The hundreds of pages in a typical novel come together to form an intricate web, whose many strands may be united in the minds of readers to form different interpretations. In many cases, authors represent important issues or most relevant themes with symbols or metaphors. Often these small symbols can be overlooked easily in a lengthy novel. But as Edith Wharton brilliantly demonstrates in her novel Ethan Frome, one way to effectively emphasize a book’s key symbol is through the story’s setting.
The many universal themes of literature which surface in Wharton’s book are skillfully symbolized in the parallel she creates between the characters in the novel and the winter setting. Ethan Frome takes place during the winter in the rural town of Starkfield, Massachusetts. Like most New England towns during the 1920s, cold weather and heavy snowfall make Starkfield a harsh environment for several months of the year. During the winter, green plants die and the leaves fall from the trees.Order now
The sky turns gray and endless snow covers as far as the eye can see. The Starkfield winter seems to Ethan like an inescapable power. Each year it will kill everything that is beautiful and leave nothing but bitter coldness and gray. The harsh environment of winter is not the only negative power in Ethan’s life. His wife Zeena is a similar force that controls Ethan and contributes to his unhappiness. Zeena is an ugly, bitter, old woman.
She first came to Starkfield to care for Ethan’s sick mother. Ethan’s mother died in the early wintertime, and to avoid being left alone and isolated during the lonely winter months ahead, Ethan asked Zeena to marry him. Later in the novel on page 29 Ethan explains, “It would not have happened if Mother died in spring instead of winter. “The harsh winter in the story symbolizes Zeena’s effect on Ethan. Like the winter uses wind and snow, Zeena uses lies and manipulation to control Ethan.
She fakes sickness and plays upon Ethan’s obligation as a husband in order to trap Ethan in marriage and isolate him from others. Ethan has no greater chance of escaping Zeena than he has of escaping winter. He realizes that he can’t escape fate. But then one day fate brings a bit of light into the gray skies of Starkfield. Ethan hears that Zeena’s niece, Mattie, will be coming to stay in Starkfield to help Zeena with some of the housework.
Ethan prepares for the girl’s arrival by planting some geraniums inside the house. He worries about Mattie’s adjustment to Starkfield and hopes that the flowers will add some warmth and color to the gray outdoors. Everyday Ethan puts the pot of flowers near the window for sunlight, and every night he takes them away from the cold glass. Ethan knows that flowers are not meant for Starkfield winters. He protects the geraniums from the cold because he knows that they will die if exposed to the winter for too long.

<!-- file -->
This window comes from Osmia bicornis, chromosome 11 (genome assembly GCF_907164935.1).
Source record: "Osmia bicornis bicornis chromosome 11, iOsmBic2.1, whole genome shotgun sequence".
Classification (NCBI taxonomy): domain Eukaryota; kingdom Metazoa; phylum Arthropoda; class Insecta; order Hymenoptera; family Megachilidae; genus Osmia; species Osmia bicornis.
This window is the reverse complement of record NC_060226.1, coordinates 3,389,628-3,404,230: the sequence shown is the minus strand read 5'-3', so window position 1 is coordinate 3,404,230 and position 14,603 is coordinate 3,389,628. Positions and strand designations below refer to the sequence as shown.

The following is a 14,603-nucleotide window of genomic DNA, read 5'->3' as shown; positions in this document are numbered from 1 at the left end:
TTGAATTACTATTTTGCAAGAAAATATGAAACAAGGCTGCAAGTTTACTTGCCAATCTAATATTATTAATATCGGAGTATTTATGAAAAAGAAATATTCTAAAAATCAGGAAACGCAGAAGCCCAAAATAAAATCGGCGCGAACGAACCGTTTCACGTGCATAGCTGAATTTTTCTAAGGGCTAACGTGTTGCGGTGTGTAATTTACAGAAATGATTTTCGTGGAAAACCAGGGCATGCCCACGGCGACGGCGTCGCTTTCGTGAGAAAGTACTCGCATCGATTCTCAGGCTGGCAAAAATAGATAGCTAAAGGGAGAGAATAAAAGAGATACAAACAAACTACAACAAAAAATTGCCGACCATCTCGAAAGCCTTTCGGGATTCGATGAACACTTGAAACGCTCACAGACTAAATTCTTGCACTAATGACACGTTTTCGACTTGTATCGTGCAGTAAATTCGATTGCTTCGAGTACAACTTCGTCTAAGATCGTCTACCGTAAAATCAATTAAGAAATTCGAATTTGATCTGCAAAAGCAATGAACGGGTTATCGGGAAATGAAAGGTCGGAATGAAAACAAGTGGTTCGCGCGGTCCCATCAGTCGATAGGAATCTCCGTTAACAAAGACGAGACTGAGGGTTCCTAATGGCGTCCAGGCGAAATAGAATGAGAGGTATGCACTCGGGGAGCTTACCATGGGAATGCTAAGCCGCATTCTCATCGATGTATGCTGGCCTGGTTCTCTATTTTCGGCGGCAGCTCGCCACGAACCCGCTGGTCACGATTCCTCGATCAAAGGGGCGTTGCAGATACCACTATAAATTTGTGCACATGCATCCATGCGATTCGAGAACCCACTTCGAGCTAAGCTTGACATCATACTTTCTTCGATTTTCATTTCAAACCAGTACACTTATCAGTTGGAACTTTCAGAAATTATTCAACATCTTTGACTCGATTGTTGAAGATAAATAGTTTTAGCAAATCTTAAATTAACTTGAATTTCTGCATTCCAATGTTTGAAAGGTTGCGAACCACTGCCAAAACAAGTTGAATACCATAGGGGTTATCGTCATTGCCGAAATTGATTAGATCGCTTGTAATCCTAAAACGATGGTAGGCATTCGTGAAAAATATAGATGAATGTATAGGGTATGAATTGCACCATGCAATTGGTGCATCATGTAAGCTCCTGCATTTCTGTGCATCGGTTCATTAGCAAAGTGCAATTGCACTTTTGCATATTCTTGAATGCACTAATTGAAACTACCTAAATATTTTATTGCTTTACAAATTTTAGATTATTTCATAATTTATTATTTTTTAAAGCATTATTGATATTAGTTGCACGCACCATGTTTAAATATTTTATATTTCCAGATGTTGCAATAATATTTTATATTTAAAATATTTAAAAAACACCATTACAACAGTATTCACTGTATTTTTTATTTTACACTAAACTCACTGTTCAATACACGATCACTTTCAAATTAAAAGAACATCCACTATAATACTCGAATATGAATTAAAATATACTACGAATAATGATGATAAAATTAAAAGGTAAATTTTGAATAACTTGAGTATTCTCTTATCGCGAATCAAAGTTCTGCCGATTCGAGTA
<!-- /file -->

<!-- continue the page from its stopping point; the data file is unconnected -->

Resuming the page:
Ethan’s geraniums symbolically represent the character of Mattie. Like the flowers, Mattie seems out of place in Starkfield. Her cheery attitude and warm disposition serve as striking contrasts to the dull Frome household. Ethan loves Mattie and the happiness he brings to his life. On page fourteen he describes her as, “the lighting of a fire on a cold hearth.
” Zeena, however, is not happy with Mattie around. Zeena feels that Mattie is taking away the control that she has over Ethan. She feels threatened and fears that Ethan will not give her the attention and control that she demands. As a result, Zeena is cold and harsh towards Mattie.
She proves that she still has control over Ethan, by exercising her control over Mattie. When Zeena sends Mattie away, she proves once and for all that Ethan’s inescapable fate is in Starkfield with her. Ethan finally recognizes that Mattie does not belong in the Frome household any more than geraniums belong in the snow. So after the “smash-up”, when Mattie stays in Starkfield under the care of Zeena, she meets the fate of any geranium struggling to survive in the winter.
Mattie dies inside. Her warmth and vibrancy disappear so that only dried, dead branches